If you have a passion for music and enjoy writing, then a degree in Music Journalism could be the course for you. Spending three years at the University of Chester both listening to, and writing about music, will provide a fantastic opportunity for you to further develop your love affair with music and the written word, whilst also honing your skills in combining the two.
The digital revolution has completely changed the way we make, distribute, consume and critique music. It is, therefore, a fascinating time to be entering the industry. Despite these changes, working as a music journalist continues to be the greatest backstage pass to the best gigs, the biggest festivals, and the most spectacular club nights on the planet.
In this blog, to give you a real flavour of what to expect from the Music Journalism course, you can find out more about the latest news and events from this course, the Department of Media and the Warrington Campus. If, after reading this blog, you’re keen to find out more, you can by visiting us. For those of you who have already applied and received an offer, don’t forget to book yourself onto one of our forthcoming Applicant Days, where you’ll have the opportunity to see for yourself what makes this course so special.
It’s perhaps odd to think about ex-students of Chester before you have even become one! However, it’s worth thinking - even at this early stage - about employability and what your time studying at Chester might lead to.
One alumnus (ex-student) of Chester, John Longbottom, returned to the Warrington Campus in January to talk about his own career, and his life after leaving the University. John is now the News and Online Editor of the rock magazine Kerrang! He completely revamped their online presence, working as the magazine's first ever online Editor. The magazine went from 38,000 visitors a month to over 8 million - in the first month! John even won an award for his endeavours.
It is hugely inspirational, and helpful, for the current Music Journalism students to hear from past students, and to find out how they made the switch from campus to newsroom. John offered real insight into the British music press, especially digital journalism, and it all started at the University of Chester. John first developed these interests when completing his dissertation on the switch from print to digital.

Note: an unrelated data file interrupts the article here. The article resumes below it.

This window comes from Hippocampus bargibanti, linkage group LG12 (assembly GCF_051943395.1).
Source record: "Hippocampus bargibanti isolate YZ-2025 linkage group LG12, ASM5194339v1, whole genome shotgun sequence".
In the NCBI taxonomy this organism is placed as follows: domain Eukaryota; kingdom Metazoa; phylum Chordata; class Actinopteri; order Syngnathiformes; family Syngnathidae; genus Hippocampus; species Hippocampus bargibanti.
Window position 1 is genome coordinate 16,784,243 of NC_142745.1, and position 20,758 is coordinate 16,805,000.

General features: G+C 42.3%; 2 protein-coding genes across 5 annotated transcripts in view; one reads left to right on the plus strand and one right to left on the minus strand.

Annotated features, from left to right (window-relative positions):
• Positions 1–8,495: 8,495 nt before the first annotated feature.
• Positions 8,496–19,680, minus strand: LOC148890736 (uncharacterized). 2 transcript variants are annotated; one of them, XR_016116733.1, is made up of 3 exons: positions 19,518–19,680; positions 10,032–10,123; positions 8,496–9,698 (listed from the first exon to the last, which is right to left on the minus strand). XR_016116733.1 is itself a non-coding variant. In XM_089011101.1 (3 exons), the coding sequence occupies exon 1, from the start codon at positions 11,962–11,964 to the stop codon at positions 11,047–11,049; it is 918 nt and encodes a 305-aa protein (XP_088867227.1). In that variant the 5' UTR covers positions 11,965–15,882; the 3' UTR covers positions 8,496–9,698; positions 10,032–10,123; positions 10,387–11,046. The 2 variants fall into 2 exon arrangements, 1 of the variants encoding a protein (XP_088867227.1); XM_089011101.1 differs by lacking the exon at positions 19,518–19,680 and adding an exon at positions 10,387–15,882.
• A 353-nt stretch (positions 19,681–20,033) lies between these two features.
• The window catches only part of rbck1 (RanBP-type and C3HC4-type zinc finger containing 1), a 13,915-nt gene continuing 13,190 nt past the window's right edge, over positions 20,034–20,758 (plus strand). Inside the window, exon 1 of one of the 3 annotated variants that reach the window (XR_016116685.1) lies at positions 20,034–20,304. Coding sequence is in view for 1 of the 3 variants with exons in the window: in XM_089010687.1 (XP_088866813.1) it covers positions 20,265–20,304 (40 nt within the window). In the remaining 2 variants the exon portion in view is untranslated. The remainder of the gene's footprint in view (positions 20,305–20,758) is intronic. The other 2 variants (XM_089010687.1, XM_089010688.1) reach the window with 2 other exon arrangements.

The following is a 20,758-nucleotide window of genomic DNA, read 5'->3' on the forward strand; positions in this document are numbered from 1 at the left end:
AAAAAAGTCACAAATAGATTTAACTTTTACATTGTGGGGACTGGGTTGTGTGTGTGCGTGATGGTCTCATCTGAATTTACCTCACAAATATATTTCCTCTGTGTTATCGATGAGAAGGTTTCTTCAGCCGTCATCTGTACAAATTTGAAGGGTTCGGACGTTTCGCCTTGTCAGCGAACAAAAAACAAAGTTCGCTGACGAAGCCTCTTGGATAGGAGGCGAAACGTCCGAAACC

Meet the Programme Leader
If you come along to one of the upcoming Open Days or Applicant Days, you will no doubt hear from the Programme Leader for Music Journalism, Simon A. Morrison. Simon has worked within the music industry for the last 20 years. Author of the book 'Discombobulated –Dispatches From The Wrong Side' - a collection of columns for DJ Magazine, published in the UK and US by Headpress - Simon has reported on the nightclub scene everywhere from Beijing to Kosovo. He has also produced and presented TV and radio, and for two summers edited the Ministry of Sound’s Ibiza magazine.
Working in journalism, PR and now academia, music has underpinned everything Simon has done and it remains a passion he is keen to share with new students, whatever their musical interests.
Bar and Club Twenty10
Although the Music Journalism programme has ventured off-campus for music reviews, the Warrington Campus boasts its very own bar, nightclub and gig venue all rolled into one – Bar and Club Twenty10. As most first years live on campus, this understandably becomes an important hub for social engagement, a place where everyone knows your name. Of course, it’s especially helpful for the Music Journalism students, who can use gigs at Bar and Club Twenty10 to sharpen their critical skills the moment they set foot on campus. In fact, this year their first assignment was a review on UK Garage act The Artful Dodger, who played at the club during Induction Week.